Today, it’s too easy to forget that rock-and-roll music was created by Black musicians such as Little Richard and Chuck Berry. Despite being the pioneers and ultimate representatives of the genre, Richard, Berry, and countless other Black rock-and-roll musicians weren’t nearly as successful as White rock-and-roll musicians in their heyday. While Elvis Presley’s success can be partly blamed on his natural sex appeal, what’s to say of Bill Haley, Buddy Holly, and many others?
Another gross example of cultural appropriation coming from the ’50s involves the nearly-forgotten genre of Exotica. Basically, Exotica was traditional music from Polynesia and the South Pacific wrapped in easy-listening production. The only problem? It was only profitable for White guys!
While some Latin-American artists with close ties to South Pacific culture did get in on the wagon (including the late Peruvian diva Yma Sumac), Exotica music was mostly composed, performed, and published by White people.
Martin Denny’s best-selling 1957 album “Exotica,” for example, features zero Polynesian/South-Pacific musicians. Even the model on the cover (a clear fetishization of women from the South Pacific) is American: she’s the singer Sandy Warner, born in New York City!
Instances of cultural appropriation in hip-hop have become increasingly common in recent years. Trap music, for example, started as a hip-hop subgenre almost exclusively performed by Black rappers and ended up becoming a subgenre of EDM almost exclusively performed by White producers in a few years.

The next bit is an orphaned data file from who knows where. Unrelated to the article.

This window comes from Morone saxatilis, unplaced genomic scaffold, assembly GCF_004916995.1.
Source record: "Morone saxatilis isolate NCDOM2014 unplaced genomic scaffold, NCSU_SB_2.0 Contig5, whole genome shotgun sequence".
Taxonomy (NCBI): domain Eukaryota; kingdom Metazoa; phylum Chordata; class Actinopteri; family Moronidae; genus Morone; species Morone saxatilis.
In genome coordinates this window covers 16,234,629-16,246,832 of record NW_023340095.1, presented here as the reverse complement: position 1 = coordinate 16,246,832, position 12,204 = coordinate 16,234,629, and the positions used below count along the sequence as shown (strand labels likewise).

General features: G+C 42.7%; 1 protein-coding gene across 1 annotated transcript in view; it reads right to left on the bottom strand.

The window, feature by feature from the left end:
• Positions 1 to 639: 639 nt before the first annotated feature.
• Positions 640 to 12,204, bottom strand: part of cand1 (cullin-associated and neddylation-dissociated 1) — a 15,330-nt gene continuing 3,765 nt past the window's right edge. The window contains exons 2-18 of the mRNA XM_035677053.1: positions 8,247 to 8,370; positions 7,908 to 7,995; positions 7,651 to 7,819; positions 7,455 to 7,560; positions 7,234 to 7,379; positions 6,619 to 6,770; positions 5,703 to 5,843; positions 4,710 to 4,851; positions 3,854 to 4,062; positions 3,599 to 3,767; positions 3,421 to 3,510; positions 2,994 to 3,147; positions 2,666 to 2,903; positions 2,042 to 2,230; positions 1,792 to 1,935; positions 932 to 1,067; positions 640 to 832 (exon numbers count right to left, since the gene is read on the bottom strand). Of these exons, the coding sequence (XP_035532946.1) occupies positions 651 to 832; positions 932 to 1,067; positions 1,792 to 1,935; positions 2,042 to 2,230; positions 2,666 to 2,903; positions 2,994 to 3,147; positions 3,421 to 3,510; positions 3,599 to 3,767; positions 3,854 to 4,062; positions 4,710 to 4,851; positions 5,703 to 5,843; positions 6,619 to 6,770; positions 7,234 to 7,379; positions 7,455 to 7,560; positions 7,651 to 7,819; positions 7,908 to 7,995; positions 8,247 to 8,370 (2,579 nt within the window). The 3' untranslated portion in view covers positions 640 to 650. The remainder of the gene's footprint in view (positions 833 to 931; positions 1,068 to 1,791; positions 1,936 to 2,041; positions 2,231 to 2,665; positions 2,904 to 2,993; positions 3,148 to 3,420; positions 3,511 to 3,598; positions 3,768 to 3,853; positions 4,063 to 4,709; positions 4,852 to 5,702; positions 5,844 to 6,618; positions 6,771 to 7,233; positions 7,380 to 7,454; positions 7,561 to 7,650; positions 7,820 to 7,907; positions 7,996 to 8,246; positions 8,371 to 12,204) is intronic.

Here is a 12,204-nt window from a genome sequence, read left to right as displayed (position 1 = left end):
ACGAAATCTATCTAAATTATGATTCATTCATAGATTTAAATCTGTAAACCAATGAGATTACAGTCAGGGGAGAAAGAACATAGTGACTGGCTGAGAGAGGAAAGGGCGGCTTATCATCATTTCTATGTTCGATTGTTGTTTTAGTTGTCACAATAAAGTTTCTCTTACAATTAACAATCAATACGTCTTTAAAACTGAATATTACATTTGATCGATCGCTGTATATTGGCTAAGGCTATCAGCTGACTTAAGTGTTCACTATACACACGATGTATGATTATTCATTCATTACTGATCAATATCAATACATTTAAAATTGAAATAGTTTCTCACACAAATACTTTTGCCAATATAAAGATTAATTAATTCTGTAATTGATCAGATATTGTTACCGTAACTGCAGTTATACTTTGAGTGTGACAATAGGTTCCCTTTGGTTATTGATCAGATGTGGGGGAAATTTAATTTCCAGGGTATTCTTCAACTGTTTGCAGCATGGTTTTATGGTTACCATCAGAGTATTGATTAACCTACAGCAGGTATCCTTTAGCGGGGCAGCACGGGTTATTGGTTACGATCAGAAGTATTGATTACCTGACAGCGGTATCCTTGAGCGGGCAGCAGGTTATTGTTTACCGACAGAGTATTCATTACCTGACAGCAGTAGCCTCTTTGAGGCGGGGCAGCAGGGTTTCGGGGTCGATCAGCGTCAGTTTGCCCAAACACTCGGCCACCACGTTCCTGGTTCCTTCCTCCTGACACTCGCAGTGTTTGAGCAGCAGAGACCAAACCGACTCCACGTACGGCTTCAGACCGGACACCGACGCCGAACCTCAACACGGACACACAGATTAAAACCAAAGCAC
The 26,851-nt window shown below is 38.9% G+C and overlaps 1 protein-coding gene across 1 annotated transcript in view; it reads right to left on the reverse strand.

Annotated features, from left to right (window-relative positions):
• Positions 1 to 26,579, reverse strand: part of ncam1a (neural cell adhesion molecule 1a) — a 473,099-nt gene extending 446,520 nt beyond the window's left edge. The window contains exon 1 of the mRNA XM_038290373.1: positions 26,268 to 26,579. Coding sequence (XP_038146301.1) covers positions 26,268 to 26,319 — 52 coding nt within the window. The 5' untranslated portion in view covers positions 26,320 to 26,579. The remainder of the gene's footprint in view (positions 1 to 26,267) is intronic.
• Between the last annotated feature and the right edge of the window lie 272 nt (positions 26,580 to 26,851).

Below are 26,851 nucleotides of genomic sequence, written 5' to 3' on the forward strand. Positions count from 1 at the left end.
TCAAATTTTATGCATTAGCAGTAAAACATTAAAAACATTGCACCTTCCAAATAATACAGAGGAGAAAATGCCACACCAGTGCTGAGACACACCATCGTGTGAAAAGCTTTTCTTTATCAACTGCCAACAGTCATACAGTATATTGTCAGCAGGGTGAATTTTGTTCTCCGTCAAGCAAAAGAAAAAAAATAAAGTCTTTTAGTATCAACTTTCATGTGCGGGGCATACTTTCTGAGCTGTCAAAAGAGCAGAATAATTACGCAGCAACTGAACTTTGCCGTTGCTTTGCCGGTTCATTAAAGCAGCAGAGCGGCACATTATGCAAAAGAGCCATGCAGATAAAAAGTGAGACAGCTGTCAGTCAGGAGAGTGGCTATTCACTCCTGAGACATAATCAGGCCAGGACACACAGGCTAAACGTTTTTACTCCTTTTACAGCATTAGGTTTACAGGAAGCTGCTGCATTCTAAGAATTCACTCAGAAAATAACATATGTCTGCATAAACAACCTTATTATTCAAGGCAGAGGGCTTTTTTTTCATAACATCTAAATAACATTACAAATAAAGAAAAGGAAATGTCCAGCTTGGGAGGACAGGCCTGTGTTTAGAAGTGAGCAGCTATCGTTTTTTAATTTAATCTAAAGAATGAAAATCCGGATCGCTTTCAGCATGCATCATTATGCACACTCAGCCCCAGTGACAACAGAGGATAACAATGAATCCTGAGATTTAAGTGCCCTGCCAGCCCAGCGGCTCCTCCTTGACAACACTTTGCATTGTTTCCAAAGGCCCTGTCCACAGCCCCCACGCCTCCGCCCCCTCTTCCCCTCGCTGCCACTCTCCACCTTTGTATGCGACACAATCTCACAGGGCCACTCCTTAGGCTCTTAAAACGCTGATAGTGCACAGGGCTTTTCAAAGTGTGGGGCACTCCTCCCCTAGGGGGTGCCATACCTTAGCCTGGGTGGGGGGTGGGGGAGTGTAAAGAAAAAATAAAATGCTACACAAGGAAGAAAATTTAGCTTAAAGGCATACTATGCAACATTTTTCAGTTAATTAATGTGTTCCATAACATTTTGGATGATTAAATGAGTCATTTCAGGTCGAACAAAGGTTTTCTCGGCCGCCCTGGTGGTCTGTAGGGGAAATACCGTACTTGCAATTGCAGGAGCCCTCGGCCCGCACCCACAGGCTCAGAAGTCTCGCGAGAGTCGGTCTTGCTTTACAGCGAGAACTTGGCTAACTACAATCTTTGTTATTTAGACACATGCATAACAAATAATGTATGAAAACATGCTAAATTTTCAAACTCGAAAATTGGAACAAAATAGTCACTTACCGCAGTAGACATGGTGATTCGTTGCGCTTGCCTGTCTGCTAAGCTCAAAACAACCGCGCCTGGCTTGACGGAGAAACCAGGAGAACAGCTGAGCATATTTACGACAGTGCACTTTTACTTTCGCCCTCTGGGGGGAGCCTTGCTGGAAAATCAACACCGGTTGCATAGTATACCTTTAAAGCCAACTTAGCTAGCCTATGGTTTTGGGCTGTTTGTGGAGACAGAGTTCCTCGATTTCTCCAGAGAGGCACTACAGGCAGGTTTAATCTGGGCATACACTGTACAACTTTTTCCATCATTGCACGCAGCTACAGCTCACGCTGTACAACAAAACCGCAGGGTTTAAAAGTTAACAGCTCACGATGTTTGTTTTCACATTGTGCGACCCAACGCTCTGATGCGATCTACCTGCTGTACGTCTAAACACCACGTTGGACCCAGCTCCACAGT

To be clear, not all cases of White rappers appropriating elements of Black culture are bad. However, there are countless cases where it becomes offensive once it takes the form of mockery.
The term blackfishing is an apt term for many of these people, which applies to White people who pretend to be Black online to attract more followers. These people are not admiring Black culture; they merely believe that they can exploit it for their personal gain.
Laughing is the best medicine, but there’s nothing funny about dominant cultures mocking minorities by appropriating elements of their culture. Nevertheless, this happens extensively not only in film, TV, and stand-up comedy but also in music.
One of the most famous examples of not-so-funny cultural appropriation involves the 1973 Led Zeppelin song “D’yer Mak’er,” which was considered to be a mockery of Jamaican music (and Bob Marley in particular) at the time of its release. According to the critics, they weren’t just trying to make reggae; they were trying to make fun of reggae!
To this day, “D’yer Mak’er” remains not only one of the few misses in Led Zeppelin’s excellent music catalog but also one of the clearest examples of cultural appropriation done wrong. What’s worse is that, for many people, it ended up symbolizing what reggae sounds like! In a 2006 concert, for instance, a not-yet-famous Lady Gaga played a cover of “D’yer Mak’er” and introduced the song by asking the crowd “Do you guys like reggae?”